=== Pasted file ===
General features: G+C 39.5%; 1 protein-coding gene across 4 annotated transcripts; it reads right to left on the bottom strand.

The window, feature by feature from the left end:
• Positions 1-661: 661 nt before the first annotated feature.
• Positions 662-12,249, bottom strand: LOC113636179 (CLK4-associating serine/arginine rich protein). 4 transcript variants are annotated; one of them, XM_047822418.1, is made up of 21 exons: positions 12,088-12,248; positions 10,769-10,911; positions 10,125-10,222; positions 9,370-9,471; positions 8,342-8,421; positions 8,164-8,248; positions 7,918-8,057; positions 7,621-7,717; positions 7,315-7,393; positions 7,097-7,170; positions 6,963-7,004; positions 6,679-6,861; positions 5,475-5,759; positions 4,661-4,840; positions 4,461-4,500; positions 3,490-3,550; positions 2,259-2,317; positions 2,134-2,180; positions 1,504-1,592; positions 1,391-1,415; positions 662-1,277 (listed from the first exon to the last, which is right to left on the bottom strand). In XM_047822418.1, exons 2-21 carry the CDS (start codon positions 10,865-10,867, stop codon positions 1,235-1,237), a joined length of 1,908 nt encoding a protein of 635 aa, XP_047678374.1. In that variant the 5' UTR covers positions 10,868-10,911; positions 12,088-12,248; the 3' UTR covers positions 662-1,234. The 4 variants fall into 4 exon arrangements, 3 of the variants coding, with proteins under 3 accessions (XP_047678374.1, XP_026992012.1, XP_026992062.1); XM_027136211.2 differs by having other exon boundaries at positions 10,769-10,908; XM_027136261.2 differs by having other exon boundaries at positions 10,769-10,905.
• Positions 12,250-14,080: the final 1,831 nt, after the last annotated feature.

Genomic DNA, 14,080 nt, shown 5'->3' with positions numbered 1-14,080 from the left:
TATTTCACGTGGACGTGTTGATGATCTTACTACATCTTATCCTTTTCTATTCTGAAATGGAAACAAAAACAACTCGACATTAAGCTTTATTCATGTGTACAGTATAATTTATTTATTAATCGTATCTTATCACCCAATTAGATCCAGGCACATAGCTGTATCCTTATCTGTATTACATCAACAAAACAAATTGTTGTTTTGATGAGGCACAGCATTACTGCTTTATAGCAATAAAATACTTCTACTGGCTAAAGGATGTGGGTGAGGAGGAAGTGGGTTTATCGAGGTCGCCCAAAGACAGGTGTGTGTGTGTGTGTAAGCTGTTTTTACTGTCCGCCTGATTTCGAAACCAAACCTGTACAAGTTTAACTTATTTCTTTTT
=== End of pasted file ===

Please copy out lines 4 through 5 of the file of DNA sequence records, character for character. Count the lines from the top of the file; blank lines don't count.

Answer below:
• Positions 662-12,249, bottom strand: LOC113636179 (CLK4-associating serine/arginine rich protein). 4 transcript variants are annotated; one of them, XM_047822418.1, is made up of 21 exons: positions 12,088-12,248; positions 10,769-10,911; positions 10,125-10,222; positions 9,370-9,471; positions 8,342-8,421; positions 8,164-8,248; positions 7,918-8,057; positions 7,621-7,717; positions 7,315-7,393; positions 7,097-7,170; positions 6,963-7,004; positions 6,679-6,861; positions 5,475-5,759; positions 4,661-4,840; positions 4,461-4,500; positions 3,490-3,550; positions 2,259-2,317; positions 2,134-2,180; positions 1,504-1,592; positions 1,391-1,415; positions 662-1,277 (listed from the first exon to the last, which is right to left on the bottom strand). In XM_047822418.1, exons 2-21 carry the CDS (start codon positions 10,865-10,867, stop codon positions 1,235-1,237), a joined length of 1,908 nt encoding a protein of 635 aa, XP_047678374.1. In that variant the 5' UTR covers positions 10,868-10,911; positions 12,088-12,248; the 3' UTR covers positions 662-1,234. The 4 variants fall into 4 exon arrangements, 3 of the variants coding, with proteins under 3 accessions (XP_047678374.1, XP_026992012.1, XP_026992062.1); XM_027136211.2 differs by having other exon boundaries at positions 10,769-10,908; XM_027136261.2 differs by having other exon boundaries at positions 10,769-10,905.
• Positions 12,250-14,080: the final 1,831 nt, after the last annotated feature.